Somali Americans Recruited by Extremists
Wednesday, March 11, 2009
Senior U.S. counterterrorism officials are stepping up warnings that Islamist extremists in Somalia are radicalizing Americans to their cause, citing their recruitment of the first U.S. citizen suicide bomber and their potential role in the disappearance of more than a dozen Somali American youths.
In recent public statements, the director of national intelligence and the leaders of the FBI and CIA have cited the case of Shirwa Ahmed, a 27-year-old college student from Minneapolis who blew himself up in Somalia on Oct. 29 in one of five simultaneous bombings attributed to al-Shabaab, a group with close links to al-Qaeda.
Since November, the FBI has raced to uncover any ties to foreign extremist networks in the unexpected departures of numerous Somali American teenagers and young men, who family members believe are in Somalia. The investigation is active in Boston; San Diego; Seattle; Columbus, Ohio; and Portland, Maine, a U.S. law enforcement official said, and community members say federal grand juries have issued subpoenas in Minneapolis and elsewhere.
Officials are still trying to assess the scope of the problem but say reports so far do not warrant a major concern about a terrorist threat within the United States. But intelligence officials said the recruitment of U.S. citizens by terrorist groups is particularly worrisome because their American passports could make it easier for them to reenter the country.
Al-Shabaab -- meaning "the youth" or "young guys" in Arabic -- "presents U.S. authorities with the most serious evidence to date of a 'homegrown' terrorist recruitment problem right in the American heartland," Georgetown University professor Bruce R. Hoffman says in a forthcoming report by the SITE Intelligence Group, a private firm that monitors Islamist Web sites.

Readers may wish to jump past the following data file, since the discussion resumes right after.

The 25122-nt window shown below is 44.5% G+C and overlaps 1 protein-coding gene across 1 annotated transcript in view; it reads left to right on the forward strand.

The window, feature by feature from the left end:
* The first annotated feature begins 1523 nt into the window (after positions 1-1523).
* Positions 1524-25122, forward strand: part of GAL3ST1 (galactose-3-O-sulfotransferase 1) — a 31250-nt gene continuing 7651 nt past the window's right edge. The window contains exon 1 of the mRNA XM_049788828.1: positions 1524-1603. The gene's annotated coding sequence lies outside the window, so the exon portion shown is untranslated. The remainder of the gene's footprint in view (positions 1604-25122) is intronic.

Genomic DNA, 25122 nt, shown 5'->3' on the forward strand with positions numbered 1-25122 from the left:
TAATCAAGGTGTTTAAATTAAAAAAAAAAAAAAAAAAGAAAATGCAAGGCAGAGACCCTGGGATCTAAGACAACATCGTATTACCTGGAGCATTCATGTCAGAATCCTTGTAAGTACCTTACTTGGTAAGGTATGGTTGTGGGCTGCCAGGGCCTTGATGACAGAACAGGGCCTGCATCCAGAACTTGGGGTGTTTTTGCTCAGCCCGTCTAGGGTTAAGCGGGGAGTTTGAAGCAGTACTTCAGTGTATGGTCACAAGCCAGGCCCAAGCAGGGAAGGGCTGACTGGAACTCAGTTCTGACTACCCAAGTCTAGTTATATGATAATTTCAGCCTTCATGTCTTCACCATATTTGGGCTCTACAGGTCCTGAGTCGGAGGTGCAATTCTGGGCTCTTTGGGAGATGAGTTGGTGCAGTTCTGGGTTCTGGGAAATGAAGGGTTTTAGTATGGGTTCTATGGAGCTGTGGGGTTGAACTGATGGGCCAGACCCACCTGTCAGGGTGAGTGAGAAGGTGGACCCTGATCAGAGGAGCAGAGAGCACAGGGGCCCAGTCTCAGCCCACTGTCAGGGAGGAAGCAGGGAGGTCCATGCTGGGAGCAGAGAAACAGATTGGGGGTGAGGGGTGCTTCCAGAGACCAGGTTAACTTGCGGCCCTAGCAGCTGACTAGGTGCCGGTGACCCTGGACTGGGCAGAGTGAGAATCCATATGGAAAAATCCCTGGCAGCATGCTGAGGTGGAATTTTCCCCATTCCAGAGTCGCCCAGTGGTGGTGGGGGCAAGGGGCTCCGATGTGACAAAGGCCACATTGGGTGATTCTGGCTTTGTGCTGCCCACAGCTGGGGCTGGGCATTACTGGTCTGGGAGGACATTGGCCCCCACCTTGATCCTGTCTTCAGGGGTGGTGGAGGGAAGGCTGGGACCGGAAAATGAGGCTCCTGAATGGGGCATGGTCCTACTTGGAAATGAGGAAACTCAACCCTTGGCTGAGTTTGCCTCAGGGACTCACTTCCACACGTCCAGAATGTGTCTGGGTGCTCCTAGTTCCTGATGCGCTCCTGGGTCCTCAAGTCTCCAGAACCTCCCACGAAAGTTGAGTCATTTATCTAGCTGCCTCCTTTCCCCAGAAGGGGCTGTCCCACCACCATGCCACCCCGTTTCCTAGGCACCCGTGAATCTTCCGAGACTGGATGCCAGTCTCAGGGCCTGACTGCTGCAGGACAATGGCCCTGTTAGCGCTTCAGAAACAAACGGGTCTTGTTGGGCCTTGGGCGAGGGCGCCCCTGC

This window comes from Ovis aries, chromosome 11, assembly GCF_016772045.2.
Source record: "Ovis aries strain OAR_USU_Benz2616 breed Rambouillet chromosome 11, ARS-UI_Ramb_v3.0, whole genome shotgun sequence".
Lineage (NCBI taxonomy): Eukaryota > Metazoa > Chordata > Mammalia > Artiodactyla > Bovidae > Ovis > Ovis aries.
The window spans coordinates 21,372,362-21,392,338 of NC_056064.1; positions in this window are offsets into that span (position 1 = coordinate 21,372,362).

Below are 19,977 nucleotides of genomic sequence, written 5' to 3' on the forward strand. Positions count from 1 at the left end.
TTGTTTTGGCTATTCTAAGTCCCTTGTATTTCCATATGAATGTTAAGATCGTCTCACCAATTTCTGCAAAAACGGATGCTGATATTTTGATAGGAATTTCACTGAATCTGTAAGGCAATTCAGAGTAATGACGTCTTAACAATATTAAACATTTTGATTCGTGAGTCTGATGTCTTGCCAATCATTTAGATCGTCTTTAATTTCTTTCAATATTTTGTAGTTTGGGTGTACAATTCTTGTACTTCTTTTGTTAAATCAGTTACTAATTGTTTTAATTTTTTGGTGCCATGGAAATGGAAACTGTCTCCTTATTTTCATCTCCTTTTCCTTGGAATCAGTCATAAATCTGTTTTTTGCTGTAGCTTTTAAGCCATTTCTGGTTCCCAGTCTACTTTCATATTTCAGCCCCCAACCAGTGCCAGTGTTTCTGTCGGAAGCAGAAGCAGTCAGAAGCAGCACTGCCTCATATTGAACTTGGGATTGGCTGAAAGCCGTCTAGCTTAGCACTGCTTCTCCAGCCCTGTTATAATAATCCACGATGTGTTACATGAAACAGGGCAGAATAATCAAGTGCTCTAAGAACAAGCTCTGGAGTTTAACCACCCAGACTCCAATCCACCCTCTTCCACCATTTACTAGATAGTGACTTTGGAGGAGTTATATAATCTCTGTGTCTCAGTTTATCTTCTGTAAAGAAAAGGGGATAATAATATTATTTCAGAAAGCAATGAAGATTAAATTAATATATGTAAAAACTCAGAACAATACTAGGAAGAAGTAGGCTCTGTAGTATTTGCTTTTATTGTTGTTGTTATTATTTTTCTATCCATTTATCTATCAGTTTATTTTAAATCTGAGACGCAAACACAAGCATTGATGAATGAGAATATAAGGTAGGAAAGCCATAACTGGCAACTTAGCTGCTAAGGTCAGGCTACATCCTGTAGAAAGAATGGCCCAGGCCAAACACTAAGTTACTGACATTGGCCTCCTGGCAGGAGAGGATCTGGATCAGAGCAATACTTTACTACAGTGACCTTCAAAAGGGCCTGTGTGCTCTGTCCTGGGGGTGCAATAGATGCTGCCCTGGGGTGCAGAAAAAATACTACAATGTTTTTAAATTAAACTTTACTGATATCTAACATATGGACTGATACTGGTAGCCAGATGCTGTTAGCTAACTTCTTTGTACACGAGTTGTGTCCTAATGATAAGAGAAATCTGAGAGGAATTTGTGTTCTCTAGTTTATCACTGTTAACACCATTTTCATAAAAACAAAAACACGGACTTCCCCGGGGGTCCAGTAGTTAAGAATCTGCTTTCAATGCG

The extent of al-Shabaab's reach into the U.S. Somali community, estimated at up to 200,000 foreign-born residents and their relatives, will be the subject of a hearing today by the Senate homeland security committee, chaired by Sen. Joseph I. Lieberman (I-Conn.).
U.S. officials give varying assessments of the problem. On Feb. 25, CIA Director Leon E. Panetta told reporters that the relationship between Somalis in the United States and in Somalia "raises real concerns about the potential for terrorist activity" and "constitutes a potential threat to the security of this country."
Two days later, FBI Director Robert S. Mueller III appeared to play down the concern, calling Ahmed "just one manifestation of a problem" since the attacks of Sept. 11, 2001, of young men in the United States being recruited to fight with terrorists overseas. Federal authorities have investigated cases of U.S. fighters in Afghanistan, Iraq, Yemen and Somalia.
Mueller added in a speech to the Council on Foreign Relations: "We certainly believe that [Ahmed] was recruited here in the United States, and we do believe that there may have been others that have been radicalized as well."
Overall, U.S. intelligence officials assess that "homegrown" extremists are not as numerous, active or skilled here as they are in Europe, but authorities remain focused on what Director of National Intelligence Dennis C. Blair called the "likelihood that a small but violent number of cells may develop here."
Domestic radicalization has been a greater concern in Europe than in the United States, whose economic mobility, assimilative culture and historic openness to immigrants have provided some insulation, U.S. officials suggest. In the year before the 2005 London transit attack, Britain in particular struggled with reports that al-Qaeda was secretly recruiting Muslims at British universities and that up to 3,000 Britons had returned over a decade from the terrorist group's camps.
U.S. authorities have been wary of stereotyping Somalis or overstating concerns, with Mueller recently comparing the situation to that in Ireland, another country with civil strife, terrorism and a large immigrant community in the United States but little violence here.